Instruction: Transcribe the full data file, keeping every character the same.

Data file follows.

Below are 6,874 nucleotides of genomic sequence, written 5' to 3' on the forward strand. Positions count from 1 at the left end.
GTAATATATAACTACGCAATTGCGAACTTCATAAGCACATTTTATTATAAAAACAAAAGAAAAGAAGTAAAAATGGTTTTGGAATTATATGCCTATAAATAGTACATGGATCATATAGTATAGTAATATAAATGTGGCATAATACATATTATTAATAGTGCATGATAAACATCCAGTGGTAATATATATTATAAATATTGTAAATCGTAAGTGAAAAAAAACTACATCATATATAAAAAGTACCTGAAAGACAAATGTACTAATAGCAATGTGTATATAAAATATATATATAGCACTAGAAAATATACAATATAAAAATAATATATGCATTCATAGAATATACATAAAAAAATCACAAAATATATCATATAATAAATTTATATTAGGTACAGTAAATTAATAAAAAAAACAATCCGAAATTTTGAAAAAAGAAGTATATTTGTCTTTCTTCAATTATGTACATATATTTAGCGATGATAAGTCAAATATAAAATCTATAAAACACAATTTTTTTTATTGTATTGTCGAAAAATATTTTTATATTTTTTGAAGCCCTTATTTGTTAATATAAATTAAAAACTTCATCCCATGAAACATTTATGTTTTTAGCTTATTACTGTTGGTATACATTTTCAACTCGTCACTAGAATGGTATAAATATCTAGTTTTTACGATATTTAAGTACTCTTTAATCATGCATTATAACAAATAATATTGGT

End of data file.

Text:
Below are 6,874 nucleotides of genomic sequence, written 5' to 3' on the forward strand. Positions count from 1 at the left end.
GTAATATATAACTACGCAATTGCGAACTTCATAAGCACATTTTATTATAAAAACAAAAGAAAAGAAGTAAAAATGGTTTTGGAATTATATGCCTATAAATAGTACATGGATCATATAGTATAGTAATATAAATGTGGCATAATACATATTATTAATAGTGCATGATAAACATCCAGTGGTAATATATATTATAAATATTGTAAATCGTAAGTGAAAAAAAACTACATCATATATAAAAAGTACCTGAAAGACAAATGTACTAATAGCAATGTGTATATAAAATATATATATAGCACTAGAAAATATACAATATAAAAATAATATATGCATTCATAGAATATACATAAAAAAATCACAAAATATATCATATAATAAATTTATATTAGGTACAGTAAATTAATAAAAAAAACAATCCGAAATTTTGAAAAAAGAAGTATATTTGTCTTTCTTCAATTATGTACATATATTTAGCGATGATAAGTCAAATATAAAATCTATAAAACACAATTTTTTTTATTGTATTGTCGAAAAATATTTTTATATTTTTTGAAGCCCTTATTTGTTAATATAAATTAAAAACTTCATCCCATGAAACATTTATGTTTTTAGCTTATTACTGTTGGTATACATTTTCAACTCGTCACTAGAATGGTATAAATATCTAGTTTTTACGATATTTAAGTACTCTTTAATCATGCATTATAACAAATAATATTGGT